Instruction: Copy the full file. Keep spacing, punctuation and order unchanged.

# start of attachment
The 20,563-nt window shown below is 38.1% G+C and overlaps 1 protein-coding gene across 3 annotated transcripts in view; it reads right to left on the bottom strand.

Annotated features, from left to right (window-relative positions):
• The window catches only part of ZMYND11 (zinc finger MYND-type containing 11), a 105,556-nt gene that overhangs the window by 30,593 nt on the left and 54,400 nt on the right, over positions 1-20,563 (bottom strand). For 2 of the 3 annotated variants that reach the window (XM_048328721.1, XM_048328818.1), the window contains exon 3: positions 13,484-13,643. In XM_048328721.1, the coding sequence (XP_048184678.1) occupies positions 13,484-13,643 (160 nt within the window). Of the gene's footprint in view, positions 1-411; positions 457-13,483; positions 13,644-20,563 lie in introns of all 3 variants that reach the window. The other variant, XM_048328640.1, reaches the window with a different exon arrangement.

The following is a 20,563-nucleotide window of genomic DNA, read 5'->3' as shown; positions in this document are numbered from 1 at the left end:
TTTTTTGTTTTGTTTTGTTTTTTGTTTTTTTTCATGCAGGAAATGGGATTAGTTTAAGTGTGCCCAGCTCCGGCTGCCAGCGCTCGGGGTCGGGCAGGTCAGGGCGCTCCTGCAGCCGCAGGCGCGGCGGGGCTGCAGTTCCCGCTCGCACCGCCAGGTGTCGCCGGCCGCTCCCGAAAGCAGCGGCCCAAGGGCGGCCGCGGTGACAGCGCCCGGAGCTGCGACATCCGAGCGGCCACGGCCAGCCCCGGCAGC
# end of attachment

The 20,563-nt window shown below is 38.1% G+C and overlaps 1 protein-coding gene across 3 annotated transcripts in view; it reads right to left on the bottom strand.

Annotated features, from left to right (window-relative positions):
• The window catches only part of ZMYND11 (zinc finger MYND-type containing 11), a 105,556-nt gene that overhangs the window by 30,593 nt on the left and 54,400 nt on the right, over positions 1-20,563 (bottom strand). For 2 of the 3 annotated variants that reach the window (XM_048328721.1, XM_048328818.1), the window contains exon 3: positions 13,484-13,643. In XM_048328721.1, the coding sequence (XP_048184678.1) occupies positions 13,484-13,643 (160 nt within the window). Of the gene's footprint in view, positions 1-411; positions 457-13,483; positions 13,644-20,563 lie in introns of all 3 variants that reach the window. The other variant, XM_048328640.1, reaches the window with a different exon arrangement.

The following is a 20,563-nucleotide window of genomic DNA, read 5'->3' as shown; positions in this document are numbered from 1 at the left end:
TTTTTTGTTTTGTTTTGTTTTTTGTTTTTTTTCATGCAGGAAATGGGATTAGTTTAAGTGTGCCCAGCTCCGGCTGCCAGCGCTCGGGGTCGGGCAGGTCAGGGCGCTCCTGCAGCCGCAGGCGCGGCGGGGCTGCAGTTCCCGCTCGCACCGCCAGGTGTCGCCGGCCGCTCCCGAAAGCAGCGGCCCAAGGGCGGCCGCGGTGACAGCGCCCGGAGCTGCGACATCCGAGCGGCCACGGCCAGCCCCGGCAGC